Absence seizures usually occur only in children and young people. Most people with this type of epilepsy grow out of it by the time they are adults. This leaflet discusses only the type of epilepsy with typical absence seizures. There are other types of 'atypical' absence seizures not dealt with in this leaflet.
What is a seizure and what is epilepsy?
A seizure is a short episode of symptoms caused by a burst of abnormal electrical activity in the brain. Typically, a seizure lasts from a few seconds to a few minutes. (Older words for seizures include convulsions and fits.)
If you have epilepsy, it means that you have had repeated seizures. If you have a single seizure, it does not necessarily mean that you have epilepsy. About 1 person in 20 has a seizure at some time in their life. It may be the only one that occurs. The definition of epilepsy is more than one seizure. The frequency of seizures in people with epilepsy varies.
What is an absence seizure?
Absence seizure (previously called petit mal) is a form of generalised seizure. It mainly occurs in children and young people. It is uncommon in adults. Many people associate epilepsy with the dramatic convulsive type of seizure. Absence seizures are not like this. They are often not noticed for some time, as it can appear that the affected person is simply daydreaming. The following gives a typical example:
The person has a brief loss of consciousness (an absence) for a few seconds. They do not fall but may pause in what they are doing. Their face often looks pale with a blank expression. They may look dazed, the eyes stare and the eyelids may flutter a little. Sometimes their head may fall down a little, or their arms may shake once or twice. Each seizure usually starts and finishes abruptly. The person is not aware of the absence and resumes what they were doing.
Absence seizures may not be noticed by parents or teachers for some time, as they usually last just a few seconds. It is common to have several absence seizures per day. If they are frequent, a child's education may suffer, as they will not be able to concentrate on lessons.
What causes absence seizures?
No underlying cause can usually be found in the brain. The bursts of abnormal electrical activity usually occur for no apparent reason. Why they start, or continue to occur, is unclear. What seems to happen is that the brain develops a low threshold for bursts of abnormal electrical activity.
In some people, a tendency to develop absence seizures is inherited. How it is passed on is not clear but several members of an extended family may have this type of epilepsy. The parents of children with this type of epilepsy may wish to have genetic counselling to see if there is a chance of further children being affected.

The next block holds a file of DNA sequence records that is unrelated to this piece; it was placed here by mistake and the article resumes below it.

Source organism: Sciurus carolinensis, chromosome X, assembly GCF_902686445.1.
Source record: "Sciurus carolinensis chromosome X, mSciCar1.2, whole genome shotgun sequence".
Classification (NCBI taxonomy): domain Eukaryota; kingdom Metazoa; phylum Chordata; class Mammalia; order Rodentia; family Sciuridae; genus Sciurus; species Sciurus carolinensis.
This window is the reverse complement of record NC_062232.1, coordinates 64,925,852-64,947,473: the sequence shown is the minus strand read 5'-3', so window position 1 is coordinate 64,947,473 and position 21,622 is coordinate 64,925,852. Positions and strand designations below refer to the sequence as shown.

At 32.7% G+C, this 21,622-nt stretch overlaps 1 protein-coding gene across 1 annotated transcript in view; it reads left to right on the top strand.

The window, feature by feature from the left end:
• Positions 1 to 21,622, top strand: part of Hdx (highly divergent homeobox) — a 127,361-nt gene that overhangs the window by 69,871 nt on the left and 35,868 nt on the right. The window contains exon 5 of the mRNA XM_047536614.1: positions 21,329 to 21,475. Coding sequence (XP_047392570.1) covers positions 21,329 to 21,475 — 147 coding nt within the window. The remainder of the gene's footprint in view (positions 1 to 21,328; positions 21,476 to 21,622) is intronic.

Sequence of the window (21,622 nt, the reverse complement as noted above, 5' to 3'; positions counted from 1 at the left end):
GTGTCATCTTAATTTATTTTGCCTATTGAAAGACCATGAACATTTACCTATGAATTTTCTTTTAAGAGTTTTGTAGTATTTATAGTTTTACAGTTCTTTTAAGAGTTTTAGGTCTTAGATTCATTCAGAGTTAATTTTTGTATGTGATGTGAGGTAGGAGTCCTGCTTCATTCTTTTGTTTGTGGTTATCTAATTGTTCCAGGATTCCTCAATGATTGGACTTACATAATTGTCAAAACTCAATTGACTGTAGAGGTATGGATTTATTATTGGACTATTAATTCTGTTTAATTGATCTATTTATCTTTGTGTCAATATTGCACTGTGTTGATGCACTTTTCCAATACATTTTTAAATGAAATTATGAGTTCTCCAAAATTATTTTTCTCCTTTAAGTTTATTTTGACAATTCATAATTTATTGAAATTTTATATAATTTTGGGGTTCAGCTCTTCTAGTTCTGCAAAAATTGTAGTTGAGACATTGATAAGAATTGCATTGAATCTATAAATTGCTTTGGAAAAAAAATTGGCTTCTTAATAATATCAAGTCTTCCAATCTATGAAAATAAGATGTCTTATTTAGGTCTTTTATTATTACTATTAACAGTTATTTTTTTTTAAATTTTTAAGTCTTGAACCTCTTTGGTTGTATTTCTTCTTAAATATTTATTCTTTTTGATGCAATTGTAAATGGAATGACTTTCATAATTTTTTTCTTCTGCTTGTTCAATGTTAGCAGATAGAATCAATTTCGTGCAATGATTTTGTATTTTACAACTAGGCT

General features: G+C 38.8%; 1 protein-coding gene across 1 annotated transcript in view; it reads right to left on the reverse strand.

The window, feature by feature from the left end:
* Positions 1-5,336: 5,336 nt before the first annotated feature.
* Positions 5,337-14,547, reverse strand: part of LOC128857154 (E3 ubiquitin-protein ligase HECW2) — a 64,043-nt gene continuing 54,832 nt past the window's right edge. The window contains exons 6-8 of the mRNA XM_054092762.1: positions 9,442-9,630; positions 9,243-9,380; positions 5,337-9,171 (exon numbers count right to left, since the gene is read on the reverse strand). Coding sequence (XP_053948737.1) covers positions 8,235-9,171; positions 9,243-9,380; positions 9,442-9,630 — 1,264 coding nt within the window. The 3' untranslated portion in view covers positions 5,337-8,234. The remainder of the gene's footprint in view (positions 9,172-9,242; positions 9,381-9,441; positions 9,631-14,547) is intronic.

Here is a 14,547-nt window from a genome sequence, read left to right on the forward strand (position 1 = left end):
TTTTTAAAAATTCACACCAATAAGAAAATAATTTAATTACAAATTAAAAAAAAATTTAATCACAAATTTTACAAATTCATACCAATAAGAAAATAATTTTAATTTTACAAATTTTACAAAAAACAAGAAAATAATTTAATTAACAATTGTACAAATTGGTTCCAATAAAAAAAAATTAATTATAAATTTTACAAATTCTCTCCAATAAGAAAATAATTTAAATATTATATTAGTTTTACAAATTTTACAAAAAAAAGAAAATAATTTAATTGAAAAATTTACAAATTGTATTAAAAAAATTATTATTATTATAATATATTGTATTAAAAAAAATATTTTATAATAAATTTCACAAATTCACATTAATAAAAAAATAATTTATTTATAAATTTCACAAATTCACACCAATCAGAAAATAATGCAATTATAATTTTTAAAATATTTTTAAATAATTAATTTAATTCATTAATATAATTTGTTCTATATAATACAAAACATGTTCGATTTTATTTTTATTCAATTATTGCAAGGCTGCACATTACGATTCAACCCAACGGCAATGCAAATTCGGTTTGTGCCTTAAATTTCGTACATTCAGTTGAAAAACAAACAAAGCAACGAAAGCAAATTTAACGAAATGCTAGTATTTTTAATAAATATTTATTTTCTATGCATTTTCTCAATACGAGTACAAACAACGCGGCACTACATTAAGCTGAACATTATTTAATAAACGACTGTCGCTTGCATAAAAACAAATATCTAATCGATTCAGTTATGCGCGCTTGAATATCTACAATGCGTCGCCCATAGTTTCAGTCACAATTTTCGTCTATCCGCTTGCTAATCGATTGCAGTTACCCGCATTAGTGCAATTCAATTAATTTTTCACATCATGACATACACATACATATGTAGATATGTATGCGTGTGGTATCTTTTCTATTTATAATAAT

Diagnosing absence seizure epilepsy
The most important part of making a diagnosis is to have a clear description from parents or teachers of what happens during a suspected seizure. Often the description is typical of an absence seizure. However, sometimes it can be difficult for a doctor to be sure. The electroencephalograph (EEG) test is then helpful. This records the electrical impulses from the brain. Special stickers are put on parts of the scalp. They are connected to the EEG machine which amplifies the tiny electrical impulses given off by the brain and records their pattern on paper or a computer. The test is painless. People with absence seizures often have a typical EEG pattern.
Treatment with medicines
There are several different medicines that can control absence seizures. They work by stabilising the electrical activity of the brain. Medication needs to be taken each day to control seizures. In most cases, one medicine can control seizures. A low dose is usually started at first. If this fails to control seizures, the dose may need to be increased or even changed to an alternative medication. See the separate leaflet called Treatments for Epilepsy.
What is the outlook?
The outlook (prognosis) is good. Absence seizures rarely continue into adulthood. This type of epilepsy is not usually associated with any other brain (neurological) condition. Children with this type of epilepsy have the same range of intelligence and other abilities as other children. Treatment usually controls the seizures so that education and other aspects of life can be normal. Treatment can often be stopped in the late teenage years.
About 1 in 3 children with absence seizures will also have one or more convulsive seizures (tonic-clonic seizures). If this occurs, both the absence and convulsive seizures can be treated by the same medication. In this group of children with both types of epilepsy, if treatment is stopped when absence seizures have ceased (often in their late teens), some may develop further convulsive seizures later in life. Treatment may then need to be re-started.
Further reading and references
; NICE Clinical Guideline (January 2012)
; Scottish Intercollegiate Guidelines Network - SIGN (2015)
; NICE CKS, March 2018 (UK access only)
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